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Thursday, December 5, 2019

Autism Classifications and the Great Recession

In The Politics of Autism, I discuss the uncertainty surrounding estimates of autism prevalence

In a letter to the Journal of Autism of Developmental Disorders. Maureen S. Durkin and Barbara L. Wolfe write about a 2007-2009  "plateau" in the number of white children in the U.S. with an autism special education classification:
Perhaps the best explanation for the plateau noted by Nevison and Zahorodny is that the recession adversely affected the ability of families of children with autism to access diagnostic services. The cost of obtaining a diagnosis of autism in the U.S., at more than $2000, would have been prohibitive during the recession for many parents who experienced lapses in insurance coverage and loss of income needed to cover out-of-pocket payments for autism diagnoses. Research has shown that parental job loss often leaves children with private health insurance uninsured, with an estimated 311 children in the U.S. losing coverage for every 1000 parents who become unemployed (Fairbrother et al. 2010). In addition, while data specific to autism testing are difficult to find, we know from research on cancer that people without health insurance are less likely than others to report use of recommended diagnostic testing (Seeff et al. 2004). During the great recession, five million Americans lost employment-based health insurance, with white Americans being disproportionately affected due to their greater reliance on this type of insurance than other groups (Holahan 2011). These findings are consistent with Nevison and Zahorodny’s (2019) observation that the plateau in autism prevalence occurred only for white children, and with the possibility that the recession could have had as big an impact as any other hypothesized environmental exposure on the number of children receiving services for autism during this period.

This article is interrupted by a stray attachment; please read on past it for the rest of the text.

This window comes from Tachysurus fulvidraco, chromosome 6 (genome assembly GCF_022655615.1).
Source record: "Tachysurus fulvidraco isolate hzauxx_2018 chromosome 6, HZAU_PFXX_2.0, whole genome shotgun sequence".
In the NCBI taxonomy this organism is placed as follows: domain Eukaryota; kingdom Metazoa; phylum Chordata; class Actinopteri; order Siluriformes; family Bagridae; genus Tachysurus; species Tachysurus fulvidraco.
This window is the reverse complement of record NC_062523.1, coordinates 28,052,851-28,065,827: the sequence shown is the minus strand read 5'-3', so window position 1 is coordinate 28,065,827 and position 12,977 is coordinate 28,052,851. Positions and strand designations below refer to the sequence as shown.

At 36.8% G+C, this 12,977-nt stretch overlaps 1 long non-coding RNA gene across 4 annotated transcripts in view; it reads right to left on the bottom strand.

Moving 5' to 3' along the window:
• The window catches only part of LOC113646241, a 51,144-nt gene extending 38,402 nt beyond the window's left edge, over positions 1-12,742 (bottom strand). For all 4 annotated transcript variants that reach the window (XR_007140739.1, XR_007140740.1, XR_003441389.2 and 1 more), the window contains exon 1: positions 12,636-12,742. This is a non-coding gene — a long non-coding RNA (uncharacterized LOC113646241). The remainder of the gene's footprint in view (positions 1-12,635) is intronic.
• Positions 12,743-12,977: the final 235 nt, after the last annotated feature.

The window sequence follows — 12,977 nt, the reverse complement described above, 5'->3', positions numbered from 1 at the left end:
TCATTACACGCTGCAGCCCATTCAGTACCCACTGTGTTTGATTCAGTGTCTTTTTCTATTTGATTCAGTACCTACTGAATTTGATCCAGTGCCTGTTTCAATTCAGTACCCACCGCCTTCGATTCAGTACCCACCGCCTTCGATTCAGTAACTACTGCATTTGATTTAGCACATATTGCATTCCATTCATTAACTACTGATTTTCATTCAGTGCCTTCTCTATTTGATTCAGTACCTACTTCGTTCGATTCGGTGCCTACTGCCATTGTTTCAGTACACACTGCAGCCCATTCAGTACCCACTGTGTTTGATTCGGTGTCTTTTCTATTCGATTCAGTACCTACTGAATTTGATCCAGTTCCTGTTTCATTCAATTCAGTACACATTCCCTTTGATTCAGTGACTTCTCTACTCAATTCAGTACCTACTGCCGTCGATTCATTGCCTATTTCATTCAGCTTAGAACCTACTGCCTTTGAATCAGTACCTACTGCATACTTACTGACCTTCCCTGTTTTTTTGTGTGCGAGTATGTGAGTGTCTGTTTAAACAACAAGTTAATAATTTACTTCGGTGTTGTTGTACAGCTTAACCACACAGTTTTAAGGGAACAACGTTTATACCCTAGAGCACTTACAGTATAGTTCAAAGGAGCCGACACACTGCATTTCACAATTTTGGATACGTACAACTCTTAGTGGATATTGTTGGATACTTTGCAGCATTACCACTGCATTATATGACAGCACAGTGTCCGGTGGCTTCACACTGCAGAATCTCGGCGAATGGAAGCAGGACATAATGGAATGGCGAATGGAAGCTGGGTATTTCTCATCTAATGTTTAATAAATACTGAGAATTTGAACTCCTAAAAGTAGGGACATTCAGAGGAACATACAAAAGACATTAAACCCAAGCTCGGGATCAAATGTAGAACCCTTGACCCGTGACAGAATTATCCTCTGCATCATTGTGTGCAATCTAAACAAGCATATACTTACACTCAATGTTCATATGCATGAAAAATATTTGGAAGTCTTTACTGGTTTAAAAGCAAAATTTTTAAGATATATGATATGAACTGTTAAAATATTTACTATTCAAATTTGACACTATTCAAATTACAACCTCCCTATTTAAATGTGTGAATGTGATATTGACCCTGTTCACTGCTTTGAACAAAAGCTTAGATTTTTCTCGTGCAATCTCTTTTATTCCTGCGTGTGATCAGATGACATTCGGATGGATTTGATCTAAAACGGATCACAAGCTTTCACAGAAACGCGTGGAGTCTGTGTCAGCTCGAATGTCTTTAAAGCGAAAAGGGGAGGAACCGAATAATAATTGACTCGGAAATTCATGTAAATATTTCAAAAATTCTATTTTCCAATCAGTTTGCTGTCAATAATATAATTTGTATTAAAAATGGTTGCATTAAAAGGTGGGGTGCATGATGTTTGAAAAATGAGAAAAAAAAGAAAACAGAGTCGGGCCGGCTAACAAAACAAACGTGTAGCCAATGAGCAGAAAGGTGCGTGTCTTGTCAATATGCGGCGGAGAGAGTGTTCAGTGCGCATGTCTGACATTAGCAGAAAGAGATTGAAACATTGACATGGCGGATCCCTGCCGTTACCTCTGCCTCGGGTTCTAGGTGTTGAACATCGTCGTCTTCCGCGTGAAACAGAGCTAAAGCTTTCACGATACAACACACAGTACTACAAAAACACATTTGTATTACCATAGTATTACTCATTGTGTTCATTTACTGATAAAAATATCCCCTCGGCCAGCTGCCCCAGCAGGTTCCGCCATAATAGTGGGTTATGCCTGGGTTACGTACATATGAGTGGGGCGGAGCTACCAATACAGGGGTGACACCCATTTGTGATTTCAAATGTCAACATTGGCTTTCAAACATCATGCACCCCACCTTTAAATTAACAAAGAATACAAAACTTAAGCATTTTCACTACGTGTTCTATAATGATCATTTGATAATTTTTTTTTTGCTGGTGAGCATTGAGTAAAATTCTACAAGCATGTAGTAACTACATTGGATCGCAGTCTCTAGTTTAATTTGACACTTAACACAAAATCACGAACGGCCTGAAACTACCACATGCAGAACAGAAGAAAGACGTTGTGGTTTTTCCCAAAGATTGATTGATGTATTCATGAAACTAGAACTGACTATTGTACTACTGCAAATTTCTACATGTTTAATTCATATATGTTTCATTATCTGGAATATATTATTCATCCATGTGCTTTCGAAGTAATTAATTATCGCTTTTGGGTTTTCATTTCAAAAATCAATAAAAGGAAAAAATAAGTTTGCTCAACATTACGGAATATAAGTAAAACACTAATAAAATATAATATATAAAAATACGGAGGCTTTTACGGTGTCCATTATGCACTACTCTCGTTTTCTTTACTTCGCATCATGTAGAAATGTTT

Tuesday, December 3, 2019

Measles in Samoa

In The Politics of Autism, I look at the discredited notion that vaccines cause autismTwitterFacebook, and other social media platforms have helped spread this dangerous myth.   Measles can kill.

Anna Ball at VOA:
The government of Samoa announced on Monday that five more children had died within the past day from measles.

That raises the number of measles deaths on the Pacific island nation to 53 since late October. Forty-eight of the victims were children.

The government has closed schools and is restricting travel before the Christmas holiday season.

The French news agency AFP reports that the government said almost 200 new measles cases had been recorded since Sunday. There was no sign of the rate of infection slowing on Samoa, even with a mass vaccination program in effect.

This is the latest outbreak of a worldwide epidemic of measles. The highly infectious virus found an at-risk population in Samoa. The World Health Organization, WHO, says only about 31% of the population was vaccinated when the outbreak started.

Now there are more than 3,700 cases of measles recorded among the 200,000 people on the islands.
 Local media reports that Samoan officials blamed low coverage rates in Samoa in part on fears caused last year when two babies died after receiving vaccinations. The country’s immunization program was temporarily suspended. The deaths were later found to have been caused by medications that were wrongly mixed.
Beth Mole at Ars Technica:
Still, news of the heartbreaking deaths shook the island nation’s confidence in the healthcare system. And anti-vaccination groups pounced on the circumstances. Most notably, the deaths were picked up by the Children’s Health Defense, run by the prominent anti-vaccine advocate Robert F. Kennedy Jr. As The Washington Post noted, Kennedy’s organization spent months highlighting the deaths on Facebook while questioning the safety of the MMR vaccines. But the organization did not correct the posts or update its audience with information regarding the nurses’ error and convictions.